I don’t do nearly as much as others do, nor do I feel like I do enough, so thank you, Pat, for asking me to answer these very intrusive questions about myself. I do a couple of things, semi-regular. I co-edit this here blog with the awesomeness that is Pat Stoltey, as well as blog twice a month (the hardest part of my volunteering, for sure). I also was lucky enough to review workshop proposals for the upcoming conference. I have to say, damn, we have a brilliant group of faculty. Even those proposals not picked were above and beyond. I wish we had more time slots. Let’s see, I also have judged the CO Gold contest, and taught a handful of times, both at conference and for the Western Slope (a great group headed by the fabulous Terri Benson, also one of our bloggers). As to why I’m involved, that’s easy; I owe my current career to RMFW. No other way to say it. My first book deal came directly from a workshop at the conference in 2010. For better or worse, RMFW is to blame for my writing. Yep, full blame to RMFW!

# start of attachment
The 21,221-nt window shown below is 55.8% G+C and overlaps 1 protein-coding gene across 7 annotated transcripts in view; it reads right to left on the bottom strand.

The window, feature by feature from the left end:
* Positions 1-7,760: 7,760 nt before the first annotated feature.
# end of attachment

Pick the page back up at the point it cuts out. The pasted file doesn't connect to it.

2. What is your current WIP or most recent publication, and where can we buy a book, if available?

My current WIP is a romance series about service dogs. Completely different from anything I’ve written before. As in it plays on emotions, where my other books are more suspense or humor focused. Yeah, I wake up in a cold sweat even thinking about it. As for my most recent publications, I have the 2nd book in my Assassin’s Series, The Assassin’s Kiss and a prequel novella, The Assassins’ First Date, coming out in August and July. You can buy any of my stuff or stalk me on amazon. You can also purchase most of my stuff at any other online retailer or sometimes a bookstore (for those youngins: a bookstore is a physical place you can by books. Yes, books actually come in paper. Weird, I know).